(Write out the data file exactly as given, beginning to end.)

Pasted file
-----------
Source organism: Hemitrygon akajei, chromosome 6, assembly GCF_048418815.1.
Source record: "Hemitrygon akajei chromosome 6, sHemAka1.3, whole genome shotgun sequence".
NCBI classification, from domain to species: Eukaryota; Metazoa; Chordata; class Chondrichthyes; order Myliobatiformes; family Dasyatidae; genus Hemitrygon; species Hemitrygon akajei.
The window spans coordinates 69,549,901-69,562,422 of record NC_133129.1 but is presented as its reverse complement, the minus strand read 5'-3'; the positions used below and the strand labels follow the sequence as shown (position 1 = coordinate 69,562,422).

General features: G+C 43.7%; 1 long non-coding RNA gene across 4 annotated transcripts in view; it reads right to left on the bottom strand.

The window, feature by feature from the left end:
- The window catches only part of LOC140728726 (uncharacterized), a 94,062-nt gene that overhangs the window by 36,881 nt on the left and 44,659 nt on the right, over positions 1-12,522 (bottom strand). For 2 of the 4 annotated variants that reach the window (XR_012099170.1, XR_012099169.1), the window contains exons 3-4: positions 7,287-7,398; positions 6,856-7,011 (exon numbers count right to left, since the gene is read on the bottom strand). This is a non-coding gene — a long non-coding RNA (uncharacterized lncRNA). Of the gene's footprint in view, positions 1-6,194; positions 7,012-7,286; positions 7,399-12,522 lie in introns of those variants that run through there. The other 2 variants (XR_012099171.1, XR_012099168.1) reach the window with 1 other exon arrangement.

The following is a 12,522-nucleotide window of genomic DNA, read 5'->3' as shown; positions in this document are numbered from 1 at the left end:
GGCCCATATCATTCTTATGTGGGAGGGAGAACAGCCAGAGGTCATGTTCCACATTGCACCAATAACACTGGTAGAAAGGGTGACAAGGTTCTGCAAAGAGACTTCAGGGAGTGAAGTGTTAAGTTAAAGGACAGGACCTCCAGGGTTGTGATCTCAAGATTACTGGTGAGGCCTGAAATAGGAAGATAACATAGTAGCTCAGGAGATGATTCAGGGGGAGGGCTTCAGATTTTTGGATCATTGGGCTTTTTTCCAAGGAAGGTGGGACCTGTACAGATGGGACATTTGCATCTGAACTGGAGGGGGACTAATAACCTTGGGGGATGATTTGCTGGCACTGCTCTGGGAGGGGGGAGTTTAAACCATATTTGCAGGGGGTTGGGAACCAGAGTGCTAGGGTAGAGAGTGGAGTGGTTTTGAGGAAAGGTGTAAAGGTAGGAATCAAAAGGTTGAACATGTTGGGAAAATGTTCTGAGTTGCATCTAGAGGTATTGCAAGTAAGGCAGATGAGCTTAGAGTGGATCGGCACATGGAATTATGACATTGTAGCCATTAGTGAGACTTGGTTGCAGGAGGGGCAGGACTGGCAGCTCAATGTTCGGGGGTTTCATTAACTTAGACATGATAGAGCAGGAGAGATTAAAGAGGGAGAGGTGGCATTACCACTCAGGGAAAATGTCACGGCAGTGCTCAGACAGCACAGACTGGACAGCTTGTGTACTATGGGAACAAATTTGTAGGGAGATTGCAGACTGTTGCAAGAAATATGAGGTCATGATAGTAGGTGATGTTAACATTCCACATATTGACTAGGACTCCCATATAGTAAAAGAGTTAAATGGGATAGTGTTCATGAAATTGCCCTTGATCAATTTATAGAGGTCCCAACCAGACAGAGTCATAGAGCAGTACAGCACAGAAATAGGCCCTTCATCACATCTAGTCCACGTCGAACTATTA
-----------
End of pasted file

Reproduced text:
Source organism: Hemitrygon akajei, chromosome 6, assembly GCF_048418815.1.
Source record: "Hemitrygon akajei chromosome 6, sHemAka1.3, whole genome shotgun sequence".
NCBI classification, from domain to species: Eukaryota; Metazoa; Chordata; class Chondrichthyes; order Myliobatiformes; family Dasyatidae; genus Hemitrygon; species Hemitrygon akajei.
The window spans coordinates 69,549,901-69,562,422 of record NC_133129.1 but is presented as its reverse complement, the minus strand read 5'-3'; the positions used below and the strand labels follow the sequence as shown (position 1 = coordinate 69,562,422).

General features: G+C 43.7%; 1 long non-coding RNA gene across 4 annotated transcripts in view; it reads right to left on the bottom strand.

The window, feature by feature from the left end:
- The window catches only part of LOC140728726 (uncharacterized), a 94,062-nt gene that overhangs the window by 36,881 nt on the left and 44,659 nt on the right, over positions 1-12,522 (bottom strand). For 2 of the 4 annotated variants that reach the window (XR_012099170.1, XR_012099169.1), the window contains exons 3-4: positions 7,287-7,398; positions 6,856-7,011 (exon numbers count right to left, since the gene is read on the bottom strand). This is a non-coding gene — a long non-coding RNA (uncharacterized lncRNA). Of the gene's footprint in view, positions 1-6,194; positions 7,012-7,286; positions 7,399-12,522 lie in introns of those variants that run through there. The other 2 variants (XR_012099171.1, XR_012099168.1) reach the window with 1 other exon arrangement.

The following is a 12,522-nucleotide window of genomic DNA, read 5'->3' as shown; positions in this document are numbered from 1 at the left end:
GGCCCATATCATTCTTATGTGGGAGGGAGAACAGCCAGAGGTCATGTTCCACATTGCACCAATAACACTGGTAGAAAGGGTGACAAGGTTCTGCAAAGAGACTTCAGGGAGTGAAGTGTTAAGTTAAAGGACAGGACCTCCAGGGTTGTGATCTCAAGATTACTGGTGAGGCCTGAAATAGGAAGATAACATAGTAGCTCAGGAGATGATTCAGGGGGAGGGCTTCAGATTTTTGGATCATTGGGCTTTTTTCCAAGGAAGGTGGGACCTGTACAGATGGGACATTTGCATCTGAACTGGAGGGGGACTAATAACCTTGGGGGATGATTTGCTGGCACTGCTCTGGGAGGGGGGAGTTTAAACCATATTTGCAGGGGGTTGGGAACCAGAGTGCTAGGGTAGAGAGTGGAGTGGTTTTGAGGAAAGGTGTAAAGGTAGGAATCAAAAGGTTGAACATGTTGGGAAAATGTTCTGAGTTGCATCTAGAGGTATTGCAAGTAAGGCAGATGAGCTTAGAGTGGATCGGCACATGGAATTATGACATTGTAGCCATTAGTGAGACTTGGTTGCAGGAGGGGCAGGACTGGCAGCTCAATGTTCGGGGGTTTCATTAACTTAGACATGATAGAGCAGGAGAGATTAAAGAGGGAGAGGTGGCATTACCACTCAGGGAAAATGTCACGGCAGTGCTCAGACAGCACAGACTGGACAGCTTGTGTACTATGGGAACAAATTTGTAGGGAGATTGCAGACTGTTGCAAGAAATATGAGGTCATGATAGTAGGTGATGTTAACATTCCACATATTGACTAGGACTCCCATATAGTAAAAGAGTTAAATGGGATAGTGTTCATGAAATTGCCCTTGATCAATTTATAGAGGTCCCAACCAGACAGAGTCATAGAGCAGTACAGCACAGAAATAGGCCCTTCATCACATCTAGTCCACGTCGAACTATTA